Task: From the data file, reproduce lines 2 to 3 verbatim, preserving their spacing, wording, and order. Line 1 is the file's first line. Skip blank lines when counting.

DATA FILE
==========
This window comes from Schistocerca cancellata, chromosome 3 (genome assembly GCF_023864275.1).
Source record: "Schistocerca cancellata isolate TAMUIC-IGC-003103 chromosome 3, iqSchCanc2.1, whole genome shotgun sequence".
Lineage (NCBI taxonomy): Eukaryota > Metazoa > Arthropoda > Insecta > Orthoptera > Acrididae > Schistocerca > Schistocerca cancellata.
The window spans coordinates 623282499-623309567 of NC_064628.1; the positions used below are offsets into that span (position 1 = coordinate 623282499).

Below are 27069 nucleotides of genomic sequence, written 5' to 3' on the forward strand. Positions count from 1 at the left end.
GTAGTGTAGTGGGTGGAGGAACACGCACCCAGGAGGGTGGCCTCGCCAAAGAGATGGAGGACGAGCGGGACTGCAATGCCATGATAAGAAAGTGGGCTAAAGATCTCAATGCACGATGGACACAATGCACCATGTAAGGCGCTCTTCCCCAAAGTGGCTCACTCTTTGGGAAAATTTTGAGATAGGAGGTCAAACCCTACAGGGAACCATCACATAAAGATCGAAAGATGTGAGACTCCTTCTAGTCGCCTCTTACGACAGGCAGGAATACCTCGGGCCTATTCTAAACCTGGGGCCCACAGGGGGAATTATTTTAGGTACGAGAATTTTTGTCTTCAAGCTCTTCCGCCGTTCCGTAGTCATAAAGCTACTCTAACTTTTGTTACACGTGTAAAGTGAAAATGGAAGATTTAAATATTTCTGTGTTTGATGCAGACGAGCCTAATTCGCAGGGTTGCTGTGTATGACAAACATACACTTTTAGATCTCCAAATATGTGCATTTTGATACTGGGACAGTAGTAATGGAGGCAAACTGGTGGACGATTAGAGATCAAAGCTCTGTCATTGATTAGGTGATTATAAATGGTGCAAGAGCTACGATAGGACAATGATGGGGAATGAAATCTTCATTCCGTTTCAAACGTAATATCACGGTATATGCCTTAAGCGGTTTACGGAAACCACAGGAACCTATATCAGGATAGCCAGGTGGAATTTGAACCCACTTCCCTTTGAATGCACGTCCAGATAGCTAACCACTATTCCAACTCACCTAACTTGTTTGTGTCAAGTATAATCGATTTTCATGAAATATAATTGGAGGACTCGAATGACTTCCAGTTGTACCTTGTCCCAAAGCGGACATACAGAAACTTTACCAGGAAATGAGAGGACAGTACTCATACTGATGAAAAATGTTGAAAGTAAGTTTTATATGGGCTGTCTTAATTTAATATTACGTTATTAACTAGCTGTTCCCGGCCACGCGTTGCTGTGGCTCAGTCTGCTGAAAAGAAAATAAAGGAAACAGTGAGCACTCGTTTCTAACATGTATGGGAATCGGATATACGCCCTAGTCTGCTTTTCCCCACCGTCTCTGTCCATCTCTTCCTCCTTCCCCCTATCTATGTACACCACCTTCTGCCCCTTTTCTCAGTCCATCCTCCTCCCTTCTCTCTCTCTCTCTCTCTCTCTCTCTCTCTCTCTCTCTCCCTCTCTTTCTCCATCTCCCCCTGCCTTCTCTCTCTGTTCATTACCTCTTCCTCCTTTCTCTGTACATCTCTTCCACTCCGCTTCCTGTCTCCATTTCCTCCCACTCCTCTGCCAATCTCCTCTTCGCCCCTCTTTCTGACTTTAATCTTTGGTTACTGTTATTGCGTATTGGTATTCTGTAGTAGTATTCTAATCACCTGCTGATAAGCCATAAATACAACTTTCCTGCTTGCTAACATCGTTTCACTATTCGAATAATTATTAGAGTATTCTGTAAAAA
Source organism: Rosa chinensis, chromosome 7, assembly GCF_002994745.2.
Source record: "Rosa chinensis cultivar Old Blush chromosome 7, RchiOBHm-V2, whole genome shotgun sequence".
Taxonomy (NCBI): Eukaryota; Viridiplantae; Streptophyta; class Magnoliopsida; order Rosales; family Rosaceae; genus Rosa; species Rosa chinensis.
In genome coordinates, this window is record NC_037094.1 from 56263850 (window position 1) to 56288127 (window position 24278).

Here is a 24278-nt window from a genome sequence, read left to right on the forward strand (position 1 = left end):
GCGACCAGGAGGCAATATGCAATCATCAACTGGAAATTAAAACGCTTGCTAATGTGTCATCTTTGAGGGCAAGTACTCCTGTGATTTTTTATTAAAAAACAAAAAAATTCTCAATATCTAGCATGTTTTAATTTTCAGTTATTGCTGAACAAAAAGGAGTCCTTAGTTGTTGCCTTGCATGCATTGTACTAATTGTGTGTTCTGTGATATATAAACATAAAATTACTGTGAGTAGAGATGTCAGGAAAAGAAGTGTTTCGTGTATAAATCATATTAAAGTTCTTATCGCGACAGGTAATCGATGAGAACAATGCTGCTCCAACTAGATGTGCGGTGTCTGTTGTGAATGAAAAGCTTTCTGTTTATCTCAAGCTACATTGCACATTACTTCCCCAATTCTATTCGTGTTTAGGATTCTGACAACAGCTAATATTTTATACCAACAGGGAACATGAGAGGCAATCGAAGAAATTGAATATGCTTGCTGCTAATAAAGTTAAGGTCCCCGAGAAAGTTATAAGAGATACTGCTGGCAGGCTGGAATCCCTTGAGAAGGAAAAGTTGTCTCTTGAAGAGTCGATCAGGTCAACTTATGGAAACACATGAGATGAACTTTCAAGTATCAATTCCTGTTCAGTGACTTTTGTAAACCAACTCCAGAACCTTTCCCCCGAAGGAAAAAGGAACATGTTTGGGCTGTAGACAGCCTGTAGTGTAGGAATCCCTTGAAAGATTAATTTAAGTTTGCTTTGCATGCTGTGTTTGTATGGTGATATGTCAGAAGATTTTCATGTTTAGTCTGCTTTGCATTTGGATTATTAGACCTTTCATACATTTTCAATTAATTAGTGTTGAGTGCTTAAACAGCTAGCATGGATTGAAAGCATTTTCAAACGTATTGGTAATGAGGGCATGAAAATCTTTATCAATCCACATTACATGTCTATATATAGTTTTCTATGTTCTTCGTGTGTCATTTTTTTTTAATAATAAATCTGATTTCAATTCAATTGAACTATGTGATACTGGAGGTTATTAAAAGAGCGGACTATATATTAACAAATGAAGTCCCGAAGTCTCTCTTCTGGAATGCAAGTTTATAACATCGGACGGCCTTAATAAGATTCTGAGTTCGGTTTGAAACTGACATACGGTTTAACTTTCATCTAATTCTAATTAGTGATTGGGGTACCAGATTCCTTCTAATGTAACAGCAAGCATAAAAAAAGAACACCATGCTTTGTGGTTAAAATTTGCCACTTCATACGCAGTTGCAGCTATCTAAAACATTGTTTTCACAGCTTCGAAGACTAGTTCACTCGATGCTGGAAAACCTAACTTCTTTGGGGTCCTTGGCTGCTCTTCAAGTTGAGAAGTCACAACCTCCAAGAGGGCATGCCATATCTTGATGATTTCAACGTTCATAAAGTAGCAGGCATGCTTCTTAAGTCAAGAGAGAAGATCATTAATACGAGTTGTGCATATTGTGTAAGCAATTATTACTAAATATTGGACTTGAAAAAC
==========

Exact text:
Source record: "Schistocerca cancellata isolate TAMUIC-IGC-003103 chromosome 3, iqSchCanc2.1, whole genome shotgun sequence".
Lineage (NCBI taxonomy): Eukaryota > Metazoa > Arthropoda > Insecta > Orthoptera > Acrididae > Schistocerca > Schistocerca cancellata.